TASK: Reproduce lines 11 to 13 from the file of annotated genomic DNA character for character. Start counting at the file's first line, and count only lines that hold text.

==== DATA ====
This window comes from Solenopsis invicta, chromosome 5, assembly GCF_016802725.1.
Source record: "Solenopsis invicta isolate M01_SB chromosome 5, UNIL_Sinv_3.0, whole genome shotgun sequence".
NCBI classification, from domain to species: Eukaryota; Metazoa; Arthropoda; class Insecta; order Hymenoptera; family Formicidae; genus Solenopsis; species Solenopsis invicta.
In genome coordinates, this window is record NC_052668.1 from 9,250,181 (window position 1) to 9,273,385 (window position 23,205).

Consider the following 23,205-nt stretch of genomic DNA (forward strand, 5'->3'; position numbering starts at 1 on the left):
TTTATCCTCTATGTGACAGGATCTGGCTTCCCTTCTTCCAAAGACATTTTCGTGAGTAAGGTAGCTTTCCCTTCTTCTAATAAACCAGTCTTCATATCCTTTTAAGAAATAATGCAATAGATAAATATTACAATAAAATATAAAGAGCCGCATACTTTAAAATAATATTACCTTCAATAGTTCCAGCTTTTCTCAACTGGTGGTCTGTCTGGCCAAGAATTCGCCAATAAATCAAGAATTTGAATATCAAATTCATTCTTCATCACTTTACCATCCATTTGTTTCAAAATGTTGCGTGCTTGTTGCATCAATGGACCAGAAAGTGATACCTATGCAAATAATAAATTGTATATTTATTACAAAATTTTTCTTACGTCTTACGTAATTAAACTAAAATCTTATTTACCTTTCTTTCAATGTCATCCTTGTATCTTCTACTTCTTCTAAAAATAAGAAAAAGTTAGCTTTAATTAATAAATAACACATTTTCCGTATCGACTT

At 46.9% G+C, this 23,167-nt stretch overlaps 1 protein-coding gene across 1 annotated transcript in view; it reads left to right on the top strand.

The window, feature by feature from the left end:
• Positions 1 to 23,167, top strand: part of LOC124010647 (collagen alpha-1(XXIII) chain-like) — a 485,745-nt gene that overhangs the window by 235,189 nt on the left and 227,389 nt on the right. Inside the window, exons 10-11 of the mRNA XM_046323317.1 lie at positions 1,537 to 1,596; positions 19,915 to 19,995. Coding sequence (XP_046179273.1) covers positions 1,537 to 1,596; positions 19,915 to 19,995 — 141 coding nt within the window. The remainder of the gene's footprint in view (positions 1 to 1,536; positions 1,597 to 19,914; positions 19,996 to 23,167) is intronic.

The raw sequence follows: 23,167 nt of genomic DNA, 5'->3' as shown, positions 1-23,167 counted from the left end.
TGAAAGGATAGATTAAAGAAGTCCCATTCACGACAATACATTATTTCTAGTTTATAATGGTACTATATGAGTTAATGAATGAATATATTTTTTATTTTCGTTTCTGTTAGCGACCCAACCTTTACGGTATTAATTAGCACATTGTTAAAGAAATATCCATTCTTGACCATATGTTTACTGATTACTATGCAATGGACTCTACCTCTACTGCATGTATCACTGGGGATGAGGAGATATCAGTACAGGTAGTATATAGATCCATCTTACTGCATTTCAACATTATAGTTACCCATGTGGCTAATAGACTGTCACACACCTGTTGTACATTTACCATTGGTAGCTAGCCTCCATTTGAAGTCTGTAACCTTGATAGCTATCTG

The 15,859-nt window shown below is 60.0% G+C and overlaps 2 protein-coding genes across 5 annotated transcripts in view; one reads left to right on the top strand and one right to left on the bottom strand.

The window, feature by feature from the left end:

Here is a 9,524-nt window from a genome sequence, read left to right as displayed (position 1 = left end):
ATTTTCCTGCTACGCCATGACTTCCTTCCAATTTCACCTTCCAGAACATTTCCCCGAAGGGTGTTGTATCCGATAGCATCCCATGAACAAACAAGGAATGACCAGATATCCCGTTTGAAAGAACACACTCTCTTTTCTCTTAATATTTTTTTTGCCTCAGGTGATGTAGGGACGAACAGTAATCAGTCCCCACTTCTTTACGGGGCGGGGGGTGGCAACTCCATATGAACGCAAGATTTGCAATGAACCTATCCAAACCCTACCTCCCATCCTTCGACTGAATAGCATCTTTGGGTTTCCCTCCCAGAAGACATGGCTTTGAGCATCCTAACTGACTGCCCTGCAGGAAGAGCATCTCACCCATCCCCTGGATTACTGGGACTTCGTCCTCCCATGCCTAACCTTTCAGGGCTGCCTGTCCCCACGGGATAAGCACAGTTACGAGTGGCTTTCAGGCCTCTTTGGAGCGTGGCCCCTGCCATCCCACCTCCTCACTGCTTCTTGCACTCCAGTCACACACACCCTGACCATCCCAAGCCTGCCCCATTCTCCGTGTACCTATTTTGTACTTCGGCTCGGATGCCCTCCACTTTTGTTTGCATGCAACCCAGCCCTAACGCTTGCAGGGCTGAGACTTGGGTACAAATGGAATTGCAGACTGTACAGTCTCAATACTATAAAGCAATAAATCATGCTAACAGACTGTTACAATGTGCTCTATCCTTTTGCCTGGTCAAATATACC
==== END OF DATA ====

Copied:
TGAAAGGATAGATTAAAGAAGTCCCATTCACGACAATACATTATTTCTAGTTTATAATGGTACTATATGAGTTAATGAATGAATATATTTTTTATTTTCGTTTCTGTTAGCGACCCAACCTTTACGGTATTAATTAGCACATTGTTAAAGAAATATCCATTCTTGACCATATGTTTACTGATTACTATGCAATGGACTCTACCTCTACTGCATGTATCACTGGGGATGAGGAGATATCAGTACAGGTAGTATATAGATCCATCTTACTGCATTTCAACATTATAGTTACCCATGTGGCTAATAGACTGTCACACACCTGTTGTACATTTACCATTGGTAGCTAGCCTCCATTTGAAGTCTGTAACCTTGATAGCTATCTG

The 15,859-nt window shown below is 60.0% G+C and overlaps 2 protein-coding genes across 5 annotated transcripts in view; one reads left to right on the top strand and one right to left on the bottom strand.

The window, feature by feature from the left end: